The origins of the African Methodist Episcopal (A.M.E.) Church lay in a controversy over segregation rules at St. George’s Methodist Church in Philadelphia in 1787.
The white elders ordered black members of the congregation to sit in a separate gallery.
Several African-Americans, including Richard Allen, an ex-slave and lay preacher, refused, founding their own Methodist congregation, the Bethel Church.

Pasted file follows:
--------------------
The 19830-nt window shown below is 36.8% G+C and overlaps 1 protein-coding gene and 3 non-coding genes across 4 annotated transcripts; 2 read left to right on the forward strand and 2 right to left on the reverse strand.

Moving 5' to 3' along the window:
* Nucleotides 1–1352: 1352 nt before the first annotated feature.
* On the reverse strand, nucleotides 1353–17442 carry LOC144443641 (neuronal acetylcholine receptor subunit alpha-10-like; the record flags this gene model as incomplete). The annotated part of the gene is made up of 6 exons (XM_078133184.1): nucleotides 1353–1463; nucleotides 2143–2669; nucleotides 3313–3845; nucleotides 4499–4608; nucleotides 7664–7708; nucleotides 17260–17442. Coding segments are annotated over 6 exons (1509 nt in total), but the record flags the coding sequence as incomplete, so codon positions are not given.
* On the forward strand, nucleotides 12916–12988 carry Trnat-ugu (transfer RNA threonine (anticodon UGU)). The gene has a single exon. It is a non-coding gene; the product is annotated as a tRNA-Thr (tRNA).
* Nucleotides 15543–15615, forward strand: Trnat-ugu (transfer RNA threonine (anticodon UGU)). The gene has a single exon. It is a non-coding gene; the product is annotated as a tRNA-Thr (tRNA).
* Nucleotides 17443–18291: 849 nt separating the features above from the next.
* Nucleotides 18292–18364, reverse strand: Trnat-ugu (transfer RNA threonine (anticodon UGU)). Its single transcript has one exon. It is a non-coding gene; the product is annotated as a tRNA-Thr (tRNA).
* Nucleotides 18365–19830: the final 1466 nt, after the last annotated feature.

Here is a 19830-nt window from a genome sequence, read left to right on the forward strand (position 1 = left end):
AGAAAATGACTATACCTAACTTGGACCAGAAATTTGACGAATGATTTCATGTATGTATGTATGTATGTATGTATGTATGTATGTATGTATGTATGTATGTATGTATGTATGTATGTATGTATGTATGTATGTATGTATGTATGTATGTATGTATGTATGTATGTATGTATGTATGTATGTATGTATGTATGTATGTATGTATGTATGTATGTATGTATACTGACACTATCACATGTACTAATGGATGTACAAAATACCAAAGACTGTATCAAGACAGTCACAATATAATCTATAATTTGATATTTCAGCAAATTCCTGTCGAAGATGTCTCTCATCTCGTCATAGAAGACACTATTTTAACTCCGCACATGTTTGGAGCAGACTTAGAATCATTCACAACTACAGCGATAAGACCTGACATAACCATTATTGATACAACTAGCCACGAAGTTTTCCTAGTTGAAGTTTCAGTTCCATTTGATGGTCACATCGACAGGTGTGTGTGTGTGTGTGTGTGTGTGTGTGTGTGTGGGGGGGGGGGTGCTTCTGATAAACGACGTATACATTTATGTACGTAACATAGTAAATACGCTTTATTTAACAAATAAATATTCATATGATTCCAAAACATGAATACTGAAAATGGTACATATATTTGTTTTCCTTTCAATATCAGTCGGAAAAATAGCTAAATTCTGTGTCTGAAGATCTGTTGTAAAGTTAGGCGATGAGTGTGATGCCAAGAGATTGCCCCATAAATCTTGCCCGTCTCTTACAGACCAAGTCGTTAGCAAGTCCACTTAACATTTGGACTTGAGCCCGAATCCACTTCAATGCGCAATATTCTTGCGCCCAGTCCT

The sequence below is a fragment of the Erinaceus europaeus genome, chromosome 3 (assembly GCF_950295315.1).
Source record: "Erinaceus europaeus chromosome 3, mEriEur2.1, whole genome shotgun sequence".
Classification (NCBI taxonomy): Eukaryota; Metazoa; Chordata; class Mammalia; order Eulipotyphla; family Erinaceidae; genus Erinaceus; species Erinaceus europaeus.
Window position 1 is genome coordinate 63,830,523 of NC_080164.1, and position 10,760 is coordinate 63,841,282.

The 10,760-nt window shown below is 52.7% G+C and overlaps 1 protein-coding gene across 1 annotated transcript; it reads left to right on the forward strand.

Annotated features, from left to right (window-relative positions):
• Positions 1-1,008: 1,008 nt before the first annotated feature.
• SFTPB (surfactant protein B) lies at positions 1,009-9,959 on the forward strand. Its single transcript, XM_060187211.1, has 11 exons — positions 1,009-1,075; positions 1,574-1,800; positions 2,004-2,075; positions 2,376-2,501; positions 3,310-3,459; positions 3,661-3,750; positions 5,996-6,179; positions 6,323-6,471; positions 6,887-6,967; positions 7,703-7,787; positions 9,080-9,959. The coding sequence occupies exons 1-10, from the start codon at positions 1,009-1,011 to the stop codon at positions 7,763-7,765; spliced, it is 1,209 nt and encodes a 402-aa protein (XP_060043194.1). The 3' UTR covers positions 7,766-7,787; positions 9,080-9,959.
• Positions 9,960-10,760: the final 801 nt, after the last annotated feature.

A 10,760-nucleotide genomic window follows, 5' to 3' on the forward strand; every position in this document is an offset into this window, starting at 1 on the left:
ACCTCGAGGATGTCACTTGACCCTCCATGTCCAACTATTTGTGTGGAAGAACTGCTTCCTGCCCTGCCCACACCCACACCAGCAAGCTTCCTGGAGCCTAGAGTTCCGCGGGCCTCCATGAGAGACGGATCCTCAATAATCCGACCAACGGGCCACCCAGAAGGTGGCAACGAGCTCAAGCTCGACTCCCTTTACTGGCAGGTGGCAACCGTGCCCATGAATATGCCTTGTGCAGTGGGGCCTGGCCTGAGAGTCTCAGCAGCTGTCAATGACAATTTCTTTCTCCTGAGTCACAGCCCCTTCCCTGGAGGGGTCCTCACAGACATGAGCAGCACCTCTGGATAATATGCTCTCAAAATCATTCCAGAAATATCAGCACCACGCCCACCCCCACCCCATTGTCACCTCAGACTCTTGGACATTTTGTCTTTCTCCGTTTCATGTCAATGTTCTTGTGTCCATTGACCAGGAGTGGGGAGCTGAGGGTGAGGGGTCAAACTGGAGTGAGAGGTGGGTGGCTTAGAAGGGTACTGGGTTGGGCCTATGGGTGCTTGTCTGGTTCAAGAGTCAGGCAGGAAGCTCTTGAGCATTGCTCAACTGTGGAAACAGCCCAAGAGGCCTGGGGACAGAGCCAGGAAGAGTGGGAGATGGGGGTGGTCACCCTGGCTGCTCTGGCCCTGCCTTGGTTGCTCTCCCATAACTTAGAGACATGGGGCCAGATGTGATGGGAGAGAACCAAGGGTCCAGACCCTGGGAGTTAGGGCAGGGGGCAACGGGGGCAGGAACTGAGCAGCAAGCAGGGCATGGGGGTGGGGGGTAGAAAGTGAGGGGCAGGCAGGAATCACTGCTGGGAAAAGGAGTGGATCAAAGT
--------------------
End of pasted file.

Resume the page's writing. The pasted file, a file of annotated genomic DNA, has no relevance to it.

In 1816, Allen went further, founding the A.M.E. Church, the first independent, black-run Protestant denomination.
The A.M.E. church became active in philanthropy, education, and the abolitionist movement.